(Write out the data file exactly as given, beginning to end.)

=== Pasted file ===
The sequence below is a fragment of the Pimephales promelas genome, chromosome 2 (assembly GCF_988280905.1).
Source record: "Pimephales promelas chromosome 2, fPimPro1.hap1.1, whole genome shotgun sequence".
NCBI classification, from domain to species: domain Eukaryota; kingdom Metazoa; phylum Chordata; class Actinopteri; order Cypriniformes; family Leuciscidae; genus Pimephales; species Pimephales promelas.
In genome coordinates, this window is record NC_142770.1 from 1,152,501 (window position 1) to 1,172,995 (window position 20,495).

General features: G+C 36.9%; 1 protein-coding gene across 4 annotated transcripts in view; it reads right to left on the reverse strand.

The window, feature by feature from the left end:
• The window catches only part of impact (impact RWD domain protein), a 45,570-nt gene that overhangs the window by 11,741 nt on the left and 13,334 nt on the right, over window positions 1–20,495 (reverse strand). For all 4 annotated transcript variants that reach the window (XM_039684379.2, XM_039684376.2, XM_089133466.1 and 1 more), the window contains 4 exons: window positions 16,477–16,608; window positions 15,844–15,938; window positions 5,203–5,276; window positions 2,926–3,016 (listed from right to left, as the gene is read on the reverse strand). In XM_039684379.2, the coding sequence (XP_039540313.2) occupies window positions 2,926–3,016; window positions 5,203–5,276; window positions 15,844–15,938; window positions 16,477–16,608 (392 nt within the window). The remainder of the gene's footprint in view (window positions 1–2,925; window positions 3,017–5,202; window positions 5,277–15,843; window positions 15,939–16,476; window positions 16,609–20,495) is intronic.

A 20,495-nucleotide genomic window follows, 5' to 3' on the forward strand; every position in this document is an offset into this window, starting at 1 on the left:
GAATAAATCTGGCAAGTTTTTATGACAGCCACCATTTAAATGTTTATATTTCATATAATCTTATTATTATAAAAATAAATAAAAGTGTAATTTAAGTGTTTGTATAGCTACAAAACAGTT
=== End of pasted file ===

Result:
The sequence below is a fragment of the Pimephales promelas genome, chromosome 2 (assembly GCF_988280905.1).
Source record: "Pimephales promelas chromosome 2, fPimPro1.hap1.1, whole genome shotgun sequence".
NCBI classification, from domain to species: domain Eukaryota; kingdom Metazoa; phylum Chordata; class Actinopteri; order Cypriniformes; family Leuciscidae; genus Pimephales; species Pimephales promelas.
In genome coordinates, this window is record NC_142770.1 from 1,152,501 (window position 1) to 1,172,995 (window position 20,495).

General features: G+C 36.9%; 1 protein-coding gene across 4 annotated transcripts in view; it reads right to left on the reverse strand.

The window, feature by feature from the left end:
• The window catches only part of impact (impact RWD domain protein), a 45,570-nt gene that overhangs the window by 11,741 nt on the left and 13,334 nt on the right, over window positions 1–20,495 (reverse strand). For all 4 annotated transcript variants that reach the window (XM_039684379.2, XM_039684376.2, XM_089133466.1 and 1 more), the window contains 4 exons: window positions 16,477–16,608; window positions 15,844–15,938; window positions 5,203–5,276; window positions 2,926–3,016 (listed from right to left, as the gene is read on the reverse strand). In XM_039684379.2, the coding sequence (XP_039540313.2) occupies window positions 2,926–3,016; window positions 5,203–5,276; window positions 15,844–15,938; window positions 16,477–16,608 (392 nt within the window). The remainder of the gene's footprint in view (window positions 1–2,925; window positions 3,017–5,202; window positions 5,277–15,843; window positions 15,939–16,476; window positions 16,609–20,495) is intronic.

A 20,495-nucleotide genomic window follows, 5' to 3' on the forward strand; every position in this document is an offset into this window, starting at 1 on the left:
GAATAAATCTGGCAAGTTTTTATGACAGCCACCATTTAAATGTTTATATTTCATATAATCTTATTATTATAAAAATAAATAAAAGTGTAATTTAAGTGTTTGTATAGCTACAAAACAGTT